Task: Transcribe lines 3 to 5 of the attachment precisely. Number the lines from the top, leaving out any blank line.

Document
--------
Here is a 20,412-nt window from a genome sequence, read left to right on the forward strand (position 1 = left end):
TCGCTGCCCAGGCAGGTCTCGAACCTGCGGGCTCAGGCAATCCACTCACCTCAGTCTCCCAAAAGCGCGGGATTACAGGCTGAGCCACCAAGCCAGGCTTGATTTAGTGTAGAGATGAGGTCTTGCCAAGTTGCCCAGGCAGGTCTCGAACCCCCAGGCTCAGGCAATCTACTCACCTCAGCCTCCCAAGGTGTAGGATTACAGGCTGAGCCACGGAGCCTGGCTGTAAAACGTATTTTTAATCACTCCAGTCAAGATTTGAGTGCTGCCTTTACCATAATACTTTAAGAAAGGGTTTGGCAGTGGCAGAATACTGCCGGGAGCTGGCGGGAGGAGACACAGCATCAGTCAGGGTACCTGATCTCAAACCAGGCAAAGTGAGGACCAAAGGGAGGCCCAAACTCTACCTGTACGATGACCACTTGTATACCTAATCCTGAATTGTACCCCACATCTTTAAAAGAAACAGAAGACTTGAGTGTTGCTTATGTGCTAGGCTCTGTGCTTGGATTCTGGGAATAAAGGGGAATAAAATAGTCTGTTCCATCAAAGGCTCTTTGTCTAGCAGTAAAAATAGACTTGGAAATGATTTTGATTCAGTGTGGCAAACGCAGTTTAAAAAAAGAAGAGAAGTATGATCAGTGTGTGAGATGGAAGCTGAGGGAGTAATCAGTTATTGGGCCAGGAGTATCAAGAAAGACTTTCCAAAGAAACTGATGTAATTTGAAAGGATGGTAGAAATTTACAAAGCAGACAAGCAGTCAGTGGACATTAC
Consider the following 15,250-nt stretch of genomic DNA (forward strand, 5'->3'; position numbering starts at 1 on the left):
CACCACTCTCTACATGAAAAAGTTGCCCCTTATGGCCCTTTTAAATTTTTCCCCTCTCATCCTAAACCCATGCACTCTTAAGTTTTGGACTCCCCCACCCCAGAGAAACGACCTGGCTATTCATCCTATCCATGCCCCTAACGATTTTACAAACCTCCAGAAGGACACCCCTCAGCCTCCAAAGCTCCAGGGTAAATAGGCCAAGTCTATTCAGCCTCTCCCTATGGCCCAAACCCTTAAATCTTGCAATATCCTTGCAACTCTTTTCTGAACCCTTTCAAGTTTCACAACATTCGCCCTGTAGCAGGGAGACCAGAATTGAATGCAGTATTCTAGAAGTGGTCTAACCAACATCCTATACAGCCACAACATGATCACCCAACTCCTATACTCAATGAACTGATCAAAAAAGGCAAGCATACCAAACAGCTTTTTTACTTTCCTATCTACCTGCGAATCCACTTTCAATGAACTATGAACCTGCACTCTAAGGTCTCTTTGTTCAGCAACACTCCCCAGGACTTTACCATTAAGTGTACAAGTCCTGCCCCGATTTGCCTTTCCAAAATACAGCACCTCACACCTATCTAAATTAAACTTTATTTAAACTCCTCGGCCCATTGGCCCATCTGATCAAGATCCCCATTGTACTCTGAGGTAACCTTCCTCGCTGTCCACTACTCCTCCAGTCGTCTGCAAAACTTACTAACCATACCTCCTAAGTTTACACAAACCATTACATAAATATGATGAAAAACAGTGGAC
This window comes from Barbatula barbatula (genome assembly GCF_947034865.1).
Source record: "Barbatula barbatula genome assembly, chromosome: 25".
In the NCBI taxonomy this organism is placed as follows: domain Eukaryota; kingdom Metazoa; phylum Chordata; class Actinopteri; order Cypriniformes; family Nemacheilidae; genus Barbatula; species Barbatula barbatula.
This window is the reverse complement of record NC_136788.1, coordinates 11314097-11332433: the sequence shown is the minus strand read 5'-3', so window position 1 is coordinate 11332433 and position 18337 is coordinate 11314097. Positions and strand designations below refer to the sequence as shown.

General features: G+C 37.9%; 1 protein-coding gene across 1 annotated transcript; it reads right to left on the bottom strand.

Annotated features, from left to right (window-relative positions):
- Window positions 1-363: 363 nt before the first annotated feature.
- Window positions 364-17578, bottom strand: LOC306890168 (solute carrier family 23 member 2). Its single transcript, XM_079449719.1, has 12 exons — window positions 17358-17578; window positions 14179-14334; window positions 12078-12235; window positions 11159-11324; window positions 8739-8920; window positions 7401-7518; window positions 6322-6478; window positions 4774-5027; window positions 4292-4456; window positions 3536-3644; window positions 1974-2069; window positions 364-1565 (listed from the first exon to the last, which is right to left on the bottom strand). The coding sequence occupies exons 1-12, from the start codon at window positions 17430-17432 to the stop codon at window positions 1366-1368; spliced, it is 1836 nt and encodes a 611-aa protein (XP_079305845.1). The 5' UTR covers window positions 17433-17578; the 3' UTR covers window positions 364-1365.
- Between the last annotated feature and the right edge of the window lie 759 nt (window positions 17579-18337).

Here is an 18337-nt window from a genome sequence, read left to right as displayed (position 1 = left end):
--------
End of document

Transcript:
Consider the following 15,250-nt stretch of genomic DNA (forward strand, 5'->3'; position numbering starts at 1 on the left):
CACCACTCTCTACATGAAAAAGTTGCCCCTTATGGCCCTTTTAAATTTTTCCCCTCTCATCCTAAACCCATGCACTCTTAAGTTTTGGACTCCCCCACCCCAGAGAAACGACCTGGCTATTCATCCTATCCATGCCCCTAACGATTTTACAAACCTCCAGAAGGACACCCCTCAGCCTCCAAAGCTCCAGGGTAAATAGGCCAAGTCTATTCAGCCTCTCCCTATGGCCCAAACCCTTAAATCTTGCAATATCCTTGCAACTCTTTTCTGAACCCTTTCAAGTTTCACAACATTCGCCCTGTAGCAGGGAGACCAGAATTGAATGCAGTATTCTAGAAGTGGTCTAACCAACATCCTATACAGCCACAACATGATCACCCAACTCCTATACTCAATGAACTGATCAAAAAAGGCAAGCATACCAAACAGCTTTTTTACTTTCCTATCTACCTGCGAATCCACTTTCAATGAACTATGAACCTGCACTCTAAGGTCTCTTTGTTCAGCAACACTCCCCAGGACTTTACCATTAAGTGTACAAGTCCTGCCCCGATTTGCCTTTCCAAAATACAGCACCTCACACCTATCTAAATTAAACTTTATTTAAACTCCTCGGCCCATTGGCCCATCTGATCAAGATCCCCATTGTACTCTGAGGTAACCTTCCTCGCTGTCCACTACTCCTCCAGTCGTCTGCAAAACTTACTAACCATACCTCCTAAGTTTACACAAACCATTACATAAATATGATGAAAAACAGTGGAC
This window comes from Barbatula barbatula (genome assembly GCF_947034865.1).